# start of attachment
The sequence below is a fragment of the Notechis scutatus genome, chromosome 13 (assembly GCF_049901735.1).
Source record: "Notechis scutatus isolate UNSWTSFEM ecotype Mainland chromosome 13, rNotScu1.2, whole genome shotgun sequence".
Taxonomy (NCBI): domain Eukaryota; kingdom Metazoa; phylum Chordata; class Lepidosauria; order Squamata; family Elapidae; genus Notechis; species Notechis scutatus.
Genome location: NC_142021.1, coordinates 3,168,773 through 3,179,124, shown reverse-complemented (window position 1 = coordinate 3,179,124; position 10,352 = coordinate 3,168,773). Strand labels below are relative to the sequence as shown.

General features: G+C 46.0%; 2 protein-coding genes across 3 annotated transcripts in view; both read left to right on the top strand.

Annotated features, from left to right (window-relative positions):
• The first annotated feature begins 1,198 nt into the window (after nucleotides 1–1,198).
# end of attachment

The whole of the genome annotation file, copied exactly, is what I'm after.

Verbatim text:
The sequence below is a fragment of the Notechis scutatus genome, chromosome 13 (assembly GCF_049901735.1).
Source record: "Notechis scutatus isolate UNSWTSFEM ecotype Mainland chromosome 13, rNotScu1.2, whole genome shotgun sequence".
Taxonomy (NCBI): domain Eukaryota; kingdom Metazoa; phylum Chordata; class Lepidosauria; order Squamata; family Elapidae; genus Notechis; species Notechis scutatus.
Genome location: NC_142021.1, coordinates 3,168,773 through 3,179,124, shown reverse-complemented (window position 1 = coordinate 3,179,124; position 10,352 = coordinate 3,168,773). Strand labels below are relative to the sequence as shown.

General features: G+C 46.0%; 2 protein-coding genes across 3 annotated transcripts in view; both read left to right on the top strand.

Annotated features, from left to right (window-relative positions):
• The first annotated feature begins 1,198 nt into the window (after nucleotides 1–1,198).